Renee Engeln, a psychologist and body image researcher at Northwestern University, discusses on An Epidemic of Beauty Sickness at TEDxUConn 2013. Here follows the full transcript of the TEDx Talk.
Listen to the MP3 Audio here: An epidemic of beauty sickness by Renee Engeln at TEDxUConn 2013
So, today’s theme is the future. I’m going to talk about a growing epidemic and what we might do to stop it. But first I’m going to start in the past.
About 15 years ago, I was an eager, young, graduate student and I spent a lot of time teaching. I really liked my students, I got to know them very well, and the more I listened to my female students, the more I picked up on something troubling. These bright, talented, young women were spending alarming amounts of time thinking about, talking about, trying to modify their physical appearance. They wanted so much to feel beautiful.
Now, our perceptions of beauty are complicated. They have deep evolutionary roots. From a scientific perspective, beauty is not just desirable, but also rare. So, what’s struck me was not that these women wanted to feel beautiful, or that they didn’t all feel beautiful all the time. Instead, what’s struck me was that their quest for beauty seemed, at least at times, to overrule, to overwhelm every other goal or interest they had. These were young women just embarking on their adult lives and they were worried. They worried that they were too fat, they worried that their skin wasn’t clear, they worried that they were already, at the tender age of 20, getting wrinkles, they worried that they didn’t look like a Sports Illustrated swimsuit model or a Victoria’s Secret angel. They worried that they had cellulite, they worried that they weren’t a size 00, and I was worried about them.
So, I went to my grad school adviser and I said, “I got an idea, this is what I’m going to study, right, this is going to be my thing, and in particular I’m going to consider how images like this might be affecting women.”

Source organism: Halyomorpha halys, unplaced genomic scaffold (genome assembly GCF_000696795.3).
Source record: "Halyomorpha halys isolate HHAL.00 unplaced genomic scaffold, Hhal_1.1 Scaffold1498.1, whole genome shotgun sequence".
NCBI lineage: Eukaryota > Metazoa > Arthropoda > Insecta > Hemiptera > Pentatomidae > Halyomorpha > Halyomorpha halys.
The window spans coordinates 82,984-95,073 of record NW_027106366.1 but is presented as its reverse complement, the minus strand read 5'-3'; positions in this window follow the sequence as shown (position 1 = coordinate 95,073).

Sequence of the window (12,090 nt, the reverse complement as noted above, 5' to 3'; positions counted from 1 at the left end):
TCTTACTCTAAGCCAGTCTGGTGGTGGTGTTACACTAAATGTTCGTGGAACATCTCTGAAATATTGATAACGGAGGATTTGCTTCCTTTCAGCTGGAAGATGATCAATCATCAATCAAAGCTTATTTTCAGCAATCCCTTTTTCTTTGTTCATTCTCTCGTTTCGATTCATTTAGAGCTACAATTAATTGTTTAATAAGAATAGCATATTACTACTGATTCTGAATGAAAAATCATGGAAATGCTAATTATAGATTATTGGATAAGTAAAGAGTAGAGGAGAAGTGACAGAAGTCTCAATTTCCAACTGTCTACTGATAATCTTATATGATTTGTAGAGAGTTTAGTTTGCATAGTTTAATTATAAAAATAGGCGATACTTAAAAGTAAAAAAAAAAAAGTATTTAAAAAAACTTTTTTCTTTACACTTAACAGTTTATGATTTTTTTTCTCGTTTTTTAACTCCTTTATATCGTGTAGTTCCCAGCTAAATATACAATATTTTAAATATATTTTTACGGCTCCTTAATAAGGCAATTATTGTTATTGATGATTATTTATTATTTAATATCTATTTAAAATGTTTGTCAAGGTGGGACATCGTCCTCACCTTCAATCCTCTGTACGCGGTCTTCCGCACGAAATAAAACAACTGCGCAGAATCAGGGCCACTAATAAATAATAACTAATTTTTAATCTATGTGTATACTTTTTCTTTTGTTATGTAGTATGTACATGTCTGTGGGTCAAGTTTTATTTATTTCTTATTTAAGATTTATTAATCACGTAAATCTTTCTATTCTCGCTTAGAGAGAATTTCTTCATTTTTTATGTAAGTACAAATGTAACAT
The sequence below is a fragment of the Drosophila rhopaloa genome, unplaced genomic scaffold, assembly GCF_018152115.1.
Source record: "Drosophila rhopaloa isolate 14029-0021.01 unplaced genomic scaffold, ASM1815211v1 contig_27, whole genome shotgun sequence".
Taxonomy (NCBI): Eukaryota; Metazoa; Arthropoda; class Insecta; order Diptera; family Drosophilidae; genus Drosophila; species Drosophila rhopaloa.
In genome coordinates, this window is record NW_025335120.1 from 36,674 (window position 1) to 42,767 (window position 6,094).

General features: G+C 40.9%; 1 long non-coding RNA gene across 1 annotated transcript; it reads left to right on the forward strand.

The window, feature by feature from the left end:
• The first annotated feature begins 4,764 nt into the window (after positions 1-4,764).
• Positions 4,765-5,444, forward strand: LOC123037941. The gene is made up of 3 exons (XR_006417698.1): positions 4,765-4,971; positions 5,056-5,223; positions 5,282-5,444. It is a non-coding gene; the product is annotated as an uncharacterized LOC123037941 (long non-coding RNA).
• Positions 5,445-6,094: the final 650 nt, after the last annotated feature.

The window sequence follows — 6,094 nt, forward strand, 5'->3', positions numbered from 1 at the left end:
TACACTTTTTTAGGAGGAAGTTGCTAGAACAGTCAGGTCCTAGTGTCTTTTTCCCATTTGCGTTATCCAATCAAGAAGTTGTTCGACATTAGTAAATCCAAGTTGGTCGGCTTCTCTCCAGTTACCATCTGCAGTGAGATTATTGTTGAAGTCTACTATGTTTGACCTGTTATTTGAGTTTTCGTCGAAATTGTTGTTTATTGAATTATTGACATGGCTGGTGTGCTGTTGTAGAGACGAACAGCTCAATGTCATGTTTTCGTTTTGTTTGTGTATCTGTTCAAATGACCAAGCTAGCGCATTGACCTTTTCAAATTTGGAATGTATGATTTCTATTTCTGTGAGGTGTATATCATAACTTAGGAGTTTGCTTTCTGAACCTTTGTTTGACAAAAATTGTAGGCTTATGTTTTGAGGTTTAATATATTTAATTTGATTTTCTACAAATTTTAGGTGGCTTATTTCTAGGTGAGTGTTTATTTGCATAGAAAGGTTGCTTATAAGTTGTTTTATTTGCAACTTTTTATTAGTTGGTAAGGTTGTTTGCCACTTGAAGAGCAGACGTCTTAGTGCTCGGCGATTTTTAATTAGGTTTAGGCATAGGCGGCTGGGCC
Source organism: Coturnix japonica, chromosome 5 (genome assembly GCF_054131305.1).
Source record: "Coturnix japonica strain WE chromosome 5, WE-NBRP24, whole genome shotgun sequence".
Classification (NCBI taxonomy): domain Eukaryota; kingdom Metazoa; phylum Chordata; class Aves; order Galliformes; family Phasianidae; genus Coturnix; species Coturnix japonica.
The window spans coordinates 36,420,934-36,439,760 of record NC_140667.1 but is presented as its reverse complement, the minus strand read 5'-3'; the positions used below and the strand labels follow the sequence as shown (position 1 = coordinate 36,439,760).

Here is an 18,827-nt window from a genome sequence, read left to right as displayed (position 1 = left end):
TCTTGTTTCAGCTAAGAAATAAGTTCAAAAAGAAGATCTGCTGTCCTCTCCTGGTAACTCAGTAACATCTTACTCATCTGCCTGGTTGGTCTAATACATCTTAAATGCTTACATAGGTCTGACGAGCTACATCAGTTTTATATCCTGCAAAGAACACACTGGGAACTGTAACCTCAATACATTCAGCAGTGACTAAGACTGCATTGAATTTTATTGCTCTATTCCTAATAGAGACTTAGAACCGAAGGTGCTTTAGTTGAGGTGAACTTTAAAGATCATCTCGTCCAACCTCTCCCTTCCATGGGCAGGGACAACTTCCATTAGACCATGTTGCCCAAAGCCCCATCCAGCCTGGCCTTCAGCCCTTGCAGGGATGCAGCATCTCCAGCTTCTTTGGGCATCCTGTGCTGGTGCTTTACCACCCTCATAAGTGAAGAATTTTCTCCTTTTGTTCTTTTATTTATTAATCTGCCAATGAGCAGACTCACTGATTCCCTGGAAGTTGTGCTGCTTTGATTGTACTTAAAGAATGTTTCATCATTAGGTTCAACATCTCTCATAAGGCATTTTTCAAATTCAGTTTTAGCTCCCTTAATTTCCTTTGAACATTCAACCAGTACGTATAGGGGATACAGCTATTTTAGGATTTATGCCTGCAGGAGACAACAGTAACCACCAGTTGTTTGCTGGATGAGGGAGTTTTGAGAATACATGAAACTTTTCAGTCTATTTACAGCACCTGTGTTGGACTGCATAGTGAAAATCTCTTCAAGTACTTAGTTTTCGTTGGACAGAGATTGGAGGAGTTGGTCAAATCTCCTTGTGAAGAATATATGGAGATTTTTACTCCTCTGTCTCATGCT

And she said, “Mm, na, don’t bother. You don’t need to look at that,” she said, “because really, smart women, they know better. They know better than to be affected by things like media images.”
And I said, “Well, that’s an empirical question.”
So, based on the research I’ve conducted since then, I have to say she was kind of right. In some ways, women do know better. This is an advertisement I use in one of my studies, and I’m going to show you some responses from research participants.
So, women know that the images of women they see in the media are often unusually thin, possibly even eating disordered. They know the women they see in these images aren’t representative of the general population of women, they understand that they’re statistical outliers. And on top of that, women are very aware that in the real world nobody, nobody actually looks like this. So, that’s the good news, women do know better, they know about eating disorders, they know about Photoshop, that’s great.
Here’s the bad news, it doesn’t help, it doesn’t seem to matter. Knowing better isn’t enough. The same woman who said this, for example, “This body type is unrealistically skinny, and her ribs are showing,” and you’re kind of like: yeah, right on. She followed it up with, “I’m not as skinny. Should I go to drastic weight-loss programs and tan, risking my health? I feel like I want to be like that, I wish I was a model. Maybe after seeing this picture, I won’t want to eat.” That’s not what you want here as a researcher, using this picture, I have to tell you, but we moved on.
This is not a failure of information processing, it’s not a failure of intelligence, and it is definitely not a failure to know better. This is beauty sickness, and that’s what I’m going to talk about today.